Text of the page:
The methods undertaken panel data analysis is used in this paper, which pools countries together and increases the sample size significantly. For instance, with 180 countries and 80 quarterly observations, the sample size rises to 10,000. There are three empirical models employed in the research, the first is the Chinese exports, second is the Chinese imports and the third is Non-Chinese exports to third markets.

The assumptions being made are that any changes in the valuation of the Yuan will cause some form of shift on the Exports and Imports of China plus also have an impact on the exports of Non-Chinese exports. The manner in which the models were explained was pretty clear and data was gathered from 1995 - 2004.

The conclusion to the journal was that for countries that supply consumer goods to third party countries and china may have a slight boost in their exports and for those that supply high end good to china there will be a slump in their exports. The author structures his argument well and manages to attain the required info to state his case.

Impact of China Yuan Revaluation

William Pan

This paper was written with the intent of realizing the results of what the revaluation of the Yuan would mean as a result to other countries.

This paper was written during the George Bush administration time, when great pressure was being put on the Chinese to appreciate their currency. The aim of the bush administration was to have the Yuan not pegged onto the USD and this occurred in July 2005. The paper observed the reasons behind this great push by the US to have the Yuan revalued. These reasons stemmed from the great and constantly increasing trade deficit the US had with China.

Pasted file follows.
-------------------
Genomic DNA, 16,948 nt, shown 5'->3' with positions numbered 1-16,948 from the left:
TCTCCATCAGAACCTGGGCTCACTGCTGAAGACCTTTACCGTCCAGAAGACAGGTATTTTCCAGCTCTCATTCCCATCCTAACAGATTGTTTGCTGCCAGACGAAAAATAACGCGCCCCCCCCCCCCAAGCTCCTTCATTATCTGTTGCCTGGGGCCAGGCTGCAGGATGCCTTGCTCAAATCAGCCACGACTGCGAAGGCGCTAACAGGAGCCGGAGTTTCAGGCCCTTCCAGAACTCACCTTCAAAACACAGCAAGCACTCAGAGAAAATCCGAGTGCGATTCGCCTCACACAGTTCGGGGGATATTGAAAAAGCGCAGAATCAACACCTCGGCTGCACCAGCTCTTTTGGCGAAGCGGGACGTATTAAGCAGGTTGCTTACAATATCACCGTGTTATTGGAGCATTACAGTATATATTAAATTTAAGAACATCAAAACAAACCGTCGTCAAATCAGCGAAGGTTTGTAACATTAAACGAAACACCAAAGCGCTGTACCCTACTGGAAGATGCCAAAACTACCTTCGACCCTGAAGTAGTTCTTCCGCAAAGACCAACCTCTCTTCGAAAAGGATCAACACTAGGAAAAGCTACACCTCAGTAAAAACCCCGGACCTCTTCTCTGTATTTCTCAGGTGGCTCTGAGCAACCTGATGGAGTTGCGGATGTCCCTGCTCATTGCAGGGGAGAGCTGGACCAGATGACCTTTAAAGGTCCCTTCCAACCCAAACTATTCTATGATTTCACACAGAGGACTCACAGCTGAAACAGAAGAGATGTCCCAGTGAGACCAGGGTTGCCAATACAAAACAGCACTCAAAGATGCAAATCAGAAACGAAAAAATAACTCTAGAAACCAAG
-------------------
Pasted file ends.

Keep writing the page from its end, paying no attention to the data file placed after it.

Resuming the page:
The paper observes that if China do fall to pressure and continue to appreciate their currency, the Yuan could end up replacing the USD as Asia's dominant trading currency.

This would also lead to a relaxation in the tariffs and etc. that the US imposed on china so as to force China to revalue its currency. Thus the revaluation would reduce tensions between the two countries.

In conclusion the revaluation would create less of a trade deficit between the us and china,this would in turn reduce pressure leveled on the Bush admin by congress to do something about the situation. Other effects would be that China exports would reduce and the Yuan could be wel on its way to replacing the USD as the main currency for trade in Asia. This would also have the effect of slowin down the red hot growth of the Chinese economy.

The Yuan's Exchange Rates and Pass-through Effects on the Prices of Japanese and US Imports

Xing, Yuqing.

This paper studied pass-through effects of the Yuan's revaluation bearing to import prices of the People's Republic of China's major trading partners the United States and Japan. In the US situation, pass-through effects were looked at on general import prices of all goods brought in from China. In Japan issue, the pass through wasn't looked at only on general import prices analyzed, but as well as on various commodity groups.

Definition of pass through : % change in local currency import prices due to a 15 change in exchange rate between importing and exporting countries. As the Yuan has been fluctuating against the Yen for a long time it is much easier to measure this effect and the author wants to extend on his research by comparing the pass through effect between US and Japan, this enables the author to figure out how much the pass-through effects of the yuan's increase in valuation had been exaggerated by currency invoicing and destination markets.

The author believes that the appreciation of the Yuan had no effect on Japanese import prices in the short or long run. The author uses standard mark-up models to analyze the pass through effect.